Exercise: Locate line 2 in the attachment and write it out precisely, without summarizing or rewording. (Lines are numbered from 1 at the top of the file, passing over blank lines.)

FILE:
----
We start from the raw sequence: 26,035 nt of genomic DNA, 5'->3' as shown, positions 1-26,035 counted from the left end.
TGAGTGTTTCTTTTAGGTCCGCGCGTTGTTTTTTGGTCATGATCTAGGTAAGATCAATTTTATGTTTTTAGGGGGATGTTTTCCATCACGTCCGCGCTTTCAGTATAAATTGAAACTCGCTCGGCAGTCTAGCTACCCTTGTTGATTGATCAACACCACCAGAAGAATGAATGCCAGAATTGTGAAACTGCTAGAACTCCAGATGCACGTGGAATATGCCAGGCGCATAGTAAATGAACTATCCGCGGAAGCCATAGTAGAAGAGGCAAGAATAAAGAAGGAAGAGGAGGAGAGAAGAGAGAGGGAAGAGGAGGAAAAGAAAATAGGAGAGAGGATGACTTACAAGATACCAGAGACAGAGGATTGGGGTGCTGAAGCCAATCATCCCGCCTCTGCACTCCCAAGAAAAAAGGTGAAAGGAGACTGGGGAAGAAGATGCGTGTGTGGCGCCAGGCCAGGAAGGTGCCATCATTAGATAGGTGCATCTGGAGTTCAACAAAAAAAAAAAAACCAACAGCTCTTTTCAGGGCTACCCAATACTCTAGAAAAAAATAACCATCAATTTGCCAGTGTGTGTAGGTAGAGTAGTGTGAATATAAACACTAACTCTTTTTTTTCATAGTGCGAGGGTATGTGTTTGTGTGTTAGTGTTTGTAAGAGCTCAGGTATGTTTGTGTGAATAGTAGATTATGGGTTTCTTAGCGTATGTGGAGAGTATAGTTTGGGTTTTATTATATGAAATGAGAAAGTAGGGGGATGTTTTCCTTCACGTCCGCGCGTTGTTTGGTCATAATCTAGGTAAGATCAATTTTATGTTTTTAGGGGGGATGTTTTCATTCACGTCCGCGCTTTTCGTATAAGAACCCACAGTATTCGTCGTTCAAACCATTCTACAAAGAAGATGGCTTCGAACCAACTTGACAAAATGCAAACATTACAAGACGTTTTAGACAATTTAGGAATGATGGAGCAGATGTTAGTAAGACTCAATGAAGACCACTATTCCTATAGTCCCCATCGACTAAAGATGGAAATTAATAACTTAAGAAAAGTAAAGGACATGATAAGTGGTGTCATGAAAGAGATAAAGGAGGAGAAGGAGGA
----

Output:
TGAGTGTTTCTTTTAGGTCCGCGCGTTGTTTTTTGGTCATGATCTAGGTAAGATCAATTTTATGTTTTTAGGGGGATGTTTTCCATCACGTCCGCGCTTTCAGTATAAATTGAAACTCGCTCGGCAGTCTAGCTACCCTTGTTGATTGATCAACACCACCAGAAGAATGAATGCCAGAATTGTGAAACTGCTAGAACTCCAGATGCACGTGGAATATGCCAGGCGCATAGTAAATGAACTATCCGCGGAAGCCATAGTAGAAGAGGCAAGAATAAAGAAGGAAGAGGAGGAGAGAAGAGAGAGGGAAGAGGAGGAAAAGAAAATAGGAGAGAGGATGACTTACAAGATACCAGAGACAGAGGATTGGGGTGCTGAAGCCAATCATCCCGCCTCTGCACTCCCAAGAAAAAAGGTGAAAGGAGACTGGGGAAGAAGATGCGTGTGTGGCGCCAGGCCAGGAAGGTGCCATCATTAGATAGGTGCATCTGGAGTTCAACAAAAAAAAAAAAACCAACAGCTCTTTTCAGGGCTACCCAATACTCTAGAAAAAAATAACCATCAATTTGCCAGTGTGTGTAGGTAGAGTAGTGTGAATATAAACACTAACTCTTTTTTTTCATAGTGCGAGGGTATGTGTTTGTGTGTTAGTGTTTGTAAGAGCTCAGGTATGTTTGTGTGAATAGTAGATTATGGGTTTCTTAGCGTATGTGGAGAGTATAGTTTGGGTTTTATTATATGAAATGAGAAAGTAGGGGGATGTTTTCCTTCACGTCCGCGCGTTGTTTGGTCATAATCTAGGTAAGATCAATTTTATGTTTTTAGGGGGGATGTTTTCATTCACGTCCGCGCTTTTCGTATAAGAACCCACAGTATTCGTCGTTCAAACCATTCTACAAAGAAGATGGCTTCGAACCAACTTGACAAAATGCAAACATTACAAGACGTTTTAGACAATTTAGGAATGATGGAGCAGATGTTAGTAAGACTCAATGAAGACCACTATTCCTATAGTCCCCATCGACTAAAGATGGAAATTAATAACTTAAGAAAAGTAAAGGACATGATAAGTGGTGTCATGAAAGAGATAAAGGAGGAGAAGGAGGA